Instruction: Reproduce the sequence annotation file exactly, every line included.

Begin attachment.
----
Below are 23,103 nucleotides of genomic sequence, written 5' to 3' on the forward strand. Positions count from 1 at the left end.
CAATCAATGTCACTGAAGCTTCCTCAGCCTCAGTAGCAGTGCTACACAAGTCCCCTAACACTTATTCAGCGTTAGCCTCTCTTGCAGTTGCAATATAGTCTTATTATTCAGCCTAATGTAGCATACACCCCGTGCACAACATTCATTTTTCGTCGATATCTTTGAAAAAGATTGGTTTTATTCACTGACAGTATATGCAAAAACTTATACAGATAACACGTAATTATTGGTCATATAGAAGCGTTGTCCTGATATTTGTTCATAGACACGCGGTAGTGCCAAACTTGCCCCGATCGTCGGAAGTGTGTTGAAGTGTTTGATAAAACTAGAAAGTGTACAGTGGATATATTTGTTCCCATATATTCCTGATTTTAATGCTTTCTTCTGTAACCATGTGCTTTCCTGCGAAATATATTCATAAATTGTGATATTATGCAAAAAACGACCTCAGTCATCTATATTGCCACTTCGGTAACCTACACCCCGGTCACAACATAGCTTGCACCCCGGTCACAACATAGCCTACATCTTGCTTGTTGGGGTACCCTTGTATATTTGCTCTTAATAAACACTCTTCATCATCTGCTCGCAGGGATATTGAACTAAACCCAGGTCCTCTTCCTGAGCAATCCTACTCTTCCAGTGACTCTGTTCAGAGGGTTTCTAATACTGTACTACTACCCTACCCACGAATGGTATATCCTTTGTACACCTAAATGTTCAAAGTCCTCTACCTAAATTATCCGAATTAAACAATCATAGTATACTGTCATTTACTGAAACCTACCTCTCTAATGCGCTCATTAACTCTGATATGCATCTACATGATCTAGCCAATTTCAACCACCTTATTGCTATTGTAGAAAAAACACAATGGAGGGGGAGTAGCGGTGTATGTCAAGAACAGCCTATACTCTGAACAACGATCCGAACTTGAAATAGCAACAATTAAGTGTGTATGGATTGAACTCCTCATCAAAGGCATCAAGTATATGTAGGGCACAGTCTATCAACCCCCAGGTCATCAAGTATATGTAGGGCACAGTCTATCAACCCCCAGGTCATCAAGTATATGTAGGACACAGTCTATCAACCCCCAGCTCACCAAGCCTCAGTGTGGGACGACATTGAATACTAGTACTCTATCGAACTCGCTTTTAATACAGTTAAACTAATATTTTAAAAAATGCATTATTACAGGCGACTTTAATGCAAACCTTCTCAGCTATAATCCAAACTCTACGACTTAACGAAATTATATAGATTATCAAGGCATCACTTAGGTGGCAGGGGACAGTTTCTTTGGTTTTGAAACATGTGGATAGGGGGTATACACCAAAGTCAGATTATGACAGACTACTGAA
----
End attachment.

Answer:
Below are 23,103 nucleotides of genomic sequence, written 5' to 3' on the forward strand. Positions count from 1 at the left end.
CAATCAATGTCACTGAAGCTTCCTCAGCCTCAGTAGCAGTGCTACACAAGTCCCCTAACACTTATTCAGCGTTAGCCTCTCTTGCAGTTGCAATATAGTCTTATTATTCAGCCTAATGTAGCATACACCCCGTGCACAACATTCATTTTTCGTCGATATCTTTGAAAAAGATTGGTTTTATTCACTGACAGTATATGCAAAAACTTATACAGATAACACGTAATTATTGGTCATATAGAAGCGTTGTCCTGATATTTGTTCATAGACACGCGGTAGTGCCAAACTTGCCCCGATCGTCGGAAGTGTGTTGAAGTGTTTGATAAAACTAGAAAGTGTACAGTGGATATATTTGTTCCCATATATTCCTGATTTTAATGCTTTCTTCTGTAACCATGTGCTTTCCTGCGAAATATATTCATAAATTGTGATATTATGCAAAAAACGACCTCAGTCATCTATATTGCCACTTCGGTAACCTACACCCCGGTCACAACATAGCTTGCACCCCGGTCACAACATAGCCTACATCTTGCTTGTTGGGGTACCCTTGTATATTTGCTCTTAATAAACACTCTTCATCATCTGCTCGCAGGGATATTGAACTAAACCCAGGTCCTCTTCCTGAGCAATCCTACTCTTCCAGTGACTCTGTTCAGAGGGTTTCTAATACTGTACTACTACCCTACCCACGAATGGTATATCCTTTGTACACCTAAATGTTCAAAGTCCTCTACCTAAATTATCCGAATTAAACAATCATAGTATACTGTCATTTACTGAAACCTACCTCTCTAATGCGCTCATTAACTCTGATATGCATCTACATGATCTAGCCAATTTCAACCACCTTATTGCTATTGTAGAAAAAACACAATGGAGGGGGAGTAGCGGTGTATGTCAAGAACAGCCTATACTCTGAACAACGATCCGAACTTGAAATAGCAACAATTAAGTGTGTATGGATTGAACTCCTCATCAAAGGCATCAAGTATATGTAGGGCACAGTCTATCAACCCCCAGGTCATCAAGTATATGTAGGGCACAGTCTATCAACCCCCAGGTCATCAAGTATATGTAGGACACAGTCTATCAACCCCCAGCTCACCAAGCCTCAGTGTGGGACGACATTGAATACTAGTACTCTATCGAACTCGCTTTTAATACAGTTAAACTAATATTTTAAAAAATGCATTATTACAGGCGACTTTAATGCAAACCTTCTCAGCTATAATCCAAACTCTACGACTTAACGAAATTATATAGATTATCAAGGCATCACTTAGGTGGCAGGGGACAGTTTCTTTGGTTTTGAAACATGTGGATAGGGGGTATACACCAAAGTCAGATTATGACAGACTACTGAA